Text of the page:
– Most developed countries don’t have franchise specific law or even was introduced much later on: The United States of America that is the inventor of all sorts of franchise arrangements did have no franchise specific law permanently 50 years. Since time of development of the idea during 1938 till 1993, there is no attempt made to manage franchising in the Ough. S. It was only in 1993 how the Uniform Franchising Offering Round (“UFOC”) Guidelines were adopted in USA since the recommended format for franchise disclosure documents in the State level. By 1995, the new UFOC Recommendations were adopted by each one of the state franchise regulatory government bodies that required registration associated with franchise offerings.

United Kingdom doesn’t have any specific legislation or even regulation, which regulates franchising or even foreign franchising companies. The European Franchise Federation offers however prescribed “European Signal of Ethics for Franchising” which facilitates prospective franchisee to enter any binding franchise romantic relationship with full prior understanding. Similarly, UNIDROIT has in Sept 2002 adopted a Design Franchise Disclosure Law requiring the franchisors to supply extensive written disclosures to prospective franchisees in a pre-contractual stage.

Even Singapore which hosts many franchises from all over the world, there does not can be found any specific legislation upon franchising in Singapore.

Even within the countries where there tend to be franchise specific laws, the purpose is in order to require extensive disclosures towards the prospective franchisees which for me can be introduced with an association like Franchising Organization of India, whereby the franchisor and franchisee stick to the code of conduct specified through the Association.

– Will hamper the growth from the industry: Given the proven fact that the franchising sector continues to be in the nascent phase of evolution and improvement, we are still not ceased with the majority of the practical issues involved in implementing and building a franchise relationship. Therefore, introduction of the specific law may not just fail to address all of the issues but may have an adverse effect through unnecessarily burdening the franchisor as well as franchises with regulatory and reporting compliance/requirements and could also deter the prospective international franchisor in the future to India. It may prove an extremely theoretical legislation without any kind of practical implementation background from the situations and may require frequent modifications and changes.

– Most issues could be contractually negotiated and used care off by contractual agreement: As already discussed, the majority of the concerns of the parties could be mutually discussed and decided a negotiated contract. Actually otherwise, no single law can cope with the complex nature of issues involved with a franchise arrangement that ranges from protection associated with IP rights to item liability, exchange control problems, labour laws, enforcement associated with contractual rights, etc. Additional, enforcement issues between the parties towards the agreement i. e. the franchisor and also the franchisee would be governed through the substantive law of the actual territory and dispute resolution mechanism agreed between your parties, would take care from the enforcement of such privileges. Compulsory resolution of dispute via a self imposed regulator might not be healthy for rapid growth of the sector. I feel how the day and time for any specialized franchise law is yet in the future and it may actually be pre-mature to enact this type of law.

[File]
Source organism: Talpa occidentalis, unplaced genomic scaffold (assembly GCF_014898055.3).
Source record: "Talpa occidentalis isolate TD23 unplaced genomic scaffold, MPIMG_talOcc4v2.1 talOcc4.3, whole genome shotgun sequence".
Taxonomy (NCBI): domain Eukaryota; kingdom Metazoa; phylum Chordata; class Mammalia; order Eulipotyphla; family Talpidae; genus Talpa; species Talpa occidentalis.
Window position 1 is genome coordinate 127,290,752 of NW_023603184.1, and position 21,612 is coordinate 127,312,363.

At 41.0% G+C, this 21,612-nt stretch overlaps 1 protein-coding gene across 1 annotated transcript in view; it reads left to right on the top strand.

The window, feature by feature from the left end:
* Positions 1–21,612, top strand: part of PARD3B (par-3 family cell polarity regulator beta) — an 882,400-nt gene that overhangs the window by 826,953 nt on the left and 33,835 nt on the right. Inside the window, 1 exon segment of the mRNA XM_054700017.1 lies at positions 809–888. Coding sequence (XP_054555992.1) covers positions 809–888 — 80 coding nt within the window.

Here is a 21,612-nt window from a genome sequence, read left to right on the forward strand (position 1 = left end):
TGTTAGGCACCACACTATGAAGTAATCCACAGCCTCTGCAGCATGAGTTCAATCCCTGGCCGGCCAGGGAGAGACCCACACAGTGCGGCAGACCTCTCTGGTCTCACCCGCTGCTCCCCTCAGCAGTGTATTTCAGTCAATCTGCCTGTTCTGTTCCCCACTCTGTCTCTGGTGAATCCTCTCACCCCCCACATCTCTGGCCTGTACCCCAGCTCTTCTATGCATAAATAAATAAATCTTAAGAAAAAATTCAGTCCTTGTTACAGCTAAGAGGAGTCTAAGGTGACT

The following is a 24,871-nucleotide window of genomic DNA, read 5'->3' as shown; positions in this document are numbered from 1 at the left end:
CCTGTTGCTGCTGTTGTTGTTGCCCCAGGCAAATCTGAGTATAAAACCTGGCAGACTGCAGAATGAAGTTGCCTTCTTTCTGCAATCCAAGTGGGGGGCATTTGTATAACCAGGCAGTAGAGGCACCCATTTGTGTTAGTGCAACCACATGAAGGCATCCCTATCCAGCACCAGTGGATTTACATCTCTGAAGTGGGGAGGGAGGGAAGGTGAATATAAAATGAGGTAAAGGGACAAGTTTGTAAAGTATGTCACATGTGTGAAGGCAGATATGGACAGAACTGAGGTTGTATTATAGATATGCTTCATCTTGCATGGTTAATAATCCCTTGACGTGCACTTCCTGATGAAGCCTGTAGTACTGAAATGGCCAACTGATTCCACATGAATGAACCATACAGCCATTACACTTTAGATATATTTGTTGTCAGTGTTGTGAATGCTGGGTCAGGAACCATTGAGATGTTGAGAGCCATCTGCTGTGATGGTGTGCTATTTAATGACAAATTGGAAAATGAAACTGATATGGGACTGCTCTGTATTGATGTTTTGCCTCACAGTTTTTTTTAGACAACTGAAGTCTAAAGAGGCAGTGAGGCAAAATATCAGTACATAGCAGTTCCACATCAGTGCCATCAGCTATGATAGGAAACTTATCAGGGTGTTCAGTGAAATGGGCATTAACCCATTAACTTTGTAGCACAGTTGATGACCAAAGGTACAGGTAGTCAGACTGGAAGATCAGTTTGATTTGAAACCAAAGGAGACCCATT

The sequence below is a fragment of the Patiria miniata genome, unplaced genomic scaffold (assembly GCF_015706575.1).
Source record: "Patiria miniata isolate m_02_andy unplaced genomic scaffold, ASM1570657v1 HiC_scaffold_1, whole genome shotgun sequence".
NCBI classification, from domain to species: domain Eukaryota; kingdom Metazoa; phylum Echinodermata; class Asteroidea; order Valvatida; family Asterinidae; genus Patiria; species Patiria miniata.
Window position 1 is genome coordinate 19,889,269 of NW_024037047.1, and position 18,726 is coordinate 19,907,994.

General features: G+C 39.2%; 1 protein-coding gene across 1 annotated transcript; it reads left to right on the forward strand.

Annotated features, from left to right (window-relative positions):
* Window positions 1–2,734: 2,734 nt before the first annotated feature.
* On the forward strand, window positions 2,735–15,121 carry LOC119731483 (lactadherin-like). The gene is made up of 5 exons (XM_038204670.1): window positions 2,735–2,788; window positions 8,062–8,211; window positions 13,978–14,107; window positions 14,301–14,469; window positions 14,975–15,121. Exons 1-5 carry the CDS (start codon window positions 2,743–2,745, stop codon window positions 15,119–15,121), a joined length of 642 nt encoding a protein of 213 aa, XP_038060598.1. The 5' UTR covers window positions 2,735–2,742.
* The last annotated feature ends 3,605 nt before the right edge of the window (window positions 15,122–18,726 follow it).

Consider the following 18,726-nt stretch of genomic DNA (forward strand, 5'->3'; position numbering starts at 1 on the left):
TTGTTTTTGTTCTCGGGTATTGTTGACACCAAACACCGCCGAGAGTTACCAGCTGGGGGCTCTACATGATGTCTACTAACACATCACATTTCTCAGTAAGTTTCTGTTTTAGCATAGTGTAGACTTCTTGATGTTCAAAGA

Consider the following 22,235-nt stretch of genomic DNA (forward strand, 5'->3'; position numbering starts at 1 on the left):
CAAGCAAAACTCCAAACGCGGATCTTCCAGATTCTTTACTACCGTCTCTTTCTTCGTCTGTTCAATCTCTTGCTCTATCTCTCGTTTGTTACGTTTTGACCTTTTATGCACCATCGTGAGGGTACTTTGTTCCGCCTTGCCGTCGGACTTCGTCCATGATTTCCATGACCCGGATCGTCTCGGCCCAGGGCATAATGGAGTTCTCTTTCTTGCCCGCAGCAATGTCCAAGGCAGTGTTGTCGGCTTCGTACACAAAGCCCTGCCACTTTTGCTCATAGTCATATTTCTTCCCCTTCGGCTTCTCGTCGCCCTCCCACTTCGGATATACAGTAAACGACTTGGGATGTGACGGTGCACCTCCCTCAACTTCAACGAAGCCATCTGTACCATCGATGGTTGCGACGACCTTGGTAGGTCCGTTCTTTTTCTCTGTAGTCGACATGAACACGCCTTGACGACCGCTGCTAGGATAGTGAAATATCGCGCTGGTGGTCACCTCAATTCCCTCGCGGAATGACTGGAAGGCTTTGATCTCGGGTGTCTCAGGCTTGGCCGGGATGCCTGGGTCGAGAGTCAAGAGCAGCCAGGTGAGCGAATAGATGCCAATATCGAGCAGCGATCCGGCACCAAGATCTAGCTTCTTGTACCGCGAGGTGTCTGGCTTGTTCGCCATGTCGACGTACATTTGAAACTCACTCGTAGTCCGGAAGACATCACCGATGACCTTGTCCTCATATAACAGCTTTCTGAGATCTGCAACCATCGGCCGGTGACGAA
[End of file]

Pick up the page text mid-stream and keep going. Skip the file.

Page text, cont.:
o Conclusion

Because of the foregoing, the time has up to now not arrived to possess a franchise specific legislation. It might be in the interest from the franchise industry, which continues to be evolving and is miles from reaching its highest possible, that instead of advocating a requirement for a new legislation to manage the franchise industry, it might be advisable to let the breath, feel, learn, grow and develop within an environment of freedom as well as competitiveness (though regulated through the present legislation).

Seema Jhingan is really a partner at LexCounsel, Regulation Offices. LexCounsel is headquartered within Delhi and advises used areas including Mergers as well as Acquisitions, Private Equity and Investment capital, Projects, Telecommunications, Software/Information Technologies, Media & Entertainment, Taxation, List, Licensing and Franchising, Insurance coverage, General Corporate and Industrial and International Arbitration. Seema Jhingan could be reached at sjhingan@lexcounsel. within

Areas of Practice:

National infrastructure, Telecommunications, Power, Mergers/Acquisition, Software/Information Technologies, Business Process Outsourcing, Press & Entertainment, Private Equity and Investment capital, General Corporate and Industrial, International Arbitration.

Professional Overview:

Seema Ahluwalia Jhingan’s exercise spans over fourteen years where she has acquired considerable expertise in representing designers, sponsors/lenders, venture capital traders, international corporations, financial establishments, and other strategic investors active in the establishment, development and financing of major infrastructure also it projects in India.

Seema is really a Partner with a Delhi Based Lawyer LexCounsel Law Offices and regularly plays a role in journals and publications and frequently takes up speaking events.